MEMPHIS, Tenn. — There are more delays in restoring air conditioning for residents at Serenity Towers in East Memphis. Local representatives of Serenity, a government subsidized high-rise, were back in Shelby County Environmental Court Friday morning for a compliance hearing.

Lawrence Myers, a resident at Serenity Towers at Highland, says he’s encouraged to see some efforts towards fixing problems at the high-rise that was built in 1965.

“I feel like they are, I mean, the place been here a long time. I don’t think they gonna close it down,” Myers said.

But one of the biggest issues for residents is lack of air conditioning, a matter that landed the government subsidized property back in Shelby County Environmental Court for the second time in a week.

Friday, Judge Patrick Dandridge was expecting to hear the broken down AC system at Serenity was on its way to recovery, with workers scheduled to replace a cracked 400 ton Freon tank. It’s a process that has now been delayed after workers found several faulty pipe fittings called “flanges.”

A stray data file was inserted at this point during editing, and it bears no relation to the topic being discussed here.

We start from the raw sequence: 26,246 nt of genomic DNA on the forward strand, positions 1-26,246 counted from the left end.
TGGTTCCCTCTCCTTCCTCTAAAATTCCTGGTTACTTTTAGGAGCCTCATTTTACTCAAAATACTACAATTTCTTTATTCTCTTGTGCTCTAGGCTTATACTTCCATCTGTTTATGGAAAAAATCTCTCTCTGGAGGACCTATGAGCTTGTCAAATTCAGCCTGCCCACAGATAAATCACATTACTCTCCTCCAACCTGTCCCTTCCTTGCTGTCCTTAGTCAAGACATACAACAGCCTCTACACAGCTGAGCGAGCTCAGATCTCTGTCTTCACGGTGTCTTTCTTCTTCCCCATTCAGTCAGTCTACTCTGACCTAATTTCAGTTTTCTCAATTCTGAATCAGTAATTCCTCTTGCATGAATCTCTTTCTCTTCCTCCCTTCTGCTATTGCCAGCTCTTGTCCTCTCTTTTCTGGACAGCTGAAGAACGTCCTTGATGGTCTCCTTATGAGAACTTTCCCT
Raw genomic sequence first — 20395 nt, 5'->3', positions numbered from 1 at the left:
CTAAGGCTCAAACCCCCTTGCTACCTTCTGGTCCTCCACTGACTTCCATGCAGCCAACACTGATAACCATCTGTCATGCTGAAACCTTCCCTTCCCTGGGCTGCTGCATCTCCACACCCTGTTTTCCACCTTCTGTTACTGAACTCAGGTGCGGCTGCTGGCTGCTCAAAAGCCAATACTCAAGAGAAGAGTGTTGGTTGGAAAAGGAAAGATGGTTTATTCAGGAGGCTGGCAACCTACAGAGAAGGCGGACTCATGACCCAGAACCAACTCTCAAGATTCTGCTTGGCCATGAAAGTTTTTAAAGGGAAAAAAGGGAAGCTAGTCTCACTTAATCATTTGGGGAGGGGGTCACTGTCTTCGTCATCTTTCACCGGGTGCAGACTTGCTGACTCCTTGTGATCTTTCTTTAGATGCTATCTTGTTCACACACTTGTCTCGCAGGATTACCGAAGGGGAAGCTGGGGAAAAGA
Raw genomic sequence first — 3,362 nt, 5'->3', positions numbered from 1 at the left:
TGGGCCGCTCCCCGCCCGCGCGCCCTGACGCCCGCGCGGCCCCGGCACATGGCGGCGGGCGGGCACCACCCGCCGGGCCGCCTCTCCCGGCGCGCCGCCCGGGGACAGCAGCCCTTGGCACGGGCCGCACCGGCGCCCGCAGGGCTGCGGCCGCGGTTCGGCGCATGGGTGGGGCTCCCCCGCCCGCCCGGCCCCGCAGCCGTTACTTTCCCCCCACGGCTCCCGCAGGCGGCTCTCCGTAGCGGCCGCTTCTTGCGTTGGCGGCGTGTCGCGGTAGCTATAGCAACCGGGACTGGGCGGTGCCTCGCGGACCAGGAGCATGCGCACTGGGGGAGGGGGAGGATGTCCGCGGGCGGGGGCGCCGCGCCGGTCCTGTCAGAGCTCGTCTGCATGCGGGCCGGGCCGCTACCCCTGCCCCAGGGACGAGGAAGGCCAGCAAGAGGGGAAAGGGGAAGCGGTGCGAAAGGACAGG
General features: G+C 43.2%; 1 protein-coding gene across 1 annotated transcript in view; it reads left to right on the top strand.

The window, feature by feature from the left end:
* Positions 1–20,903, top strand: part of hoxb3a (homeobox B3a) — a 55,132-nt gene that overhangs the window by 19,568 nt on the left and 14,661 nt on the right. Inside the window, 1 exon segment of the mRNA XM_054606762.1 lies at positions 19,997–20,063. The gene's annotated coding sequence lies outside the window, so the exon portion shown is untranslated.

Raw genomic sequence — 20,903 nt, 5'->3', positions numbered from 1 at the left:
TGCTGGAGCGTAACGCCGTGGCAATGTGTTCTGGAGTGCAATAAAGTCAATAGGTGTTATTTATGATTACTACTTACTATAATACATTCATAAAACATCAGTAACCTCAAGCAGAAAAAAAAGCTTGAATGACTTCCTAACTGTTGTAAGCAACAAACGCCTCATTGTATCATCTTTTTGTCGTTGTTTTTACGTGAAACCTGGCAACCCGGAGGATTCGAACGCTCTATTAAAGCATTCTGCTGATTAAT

Serenity’s Memphis attorney Ben Sissman says he contacted the high-rise owners in Ohio Thursday night.

“They are hunting for those ‘flanges,'” Sissman said. “The hope is they’re going to be able to find . . . they need six, they have two. They’re hoping they can find those in stock somewhere, otherwise they have to be fabricated.”

But there’s no way of knowing when those parts will arrive or when the AC system will be up and running again. Until that happens, residents are able to stay in a “cooling area” in the building’s lobby where there are portable cooling units and beverages.

The court was also told residents who are on higher floors and unable to walk to the lobby are being routinely checked on, but Assistant District Attorney Michael McCusker says some of those residents on oxygen are the most in danger.

“And they’re sitting there in the heat, using oxygen and trying to breath and it’s quite suffocating on the upper floors of that building,” McCusker said.

Both McCusker and Dandrige agreed some progress has been made with news the hot water has been restored and are willing to hold off on issuing any more fines for now. The court also addressed concerns some residents say they have been threatened with eviction if they speak to the media or appear on TV.

Dandridge set the next status report for next Tuesday morning.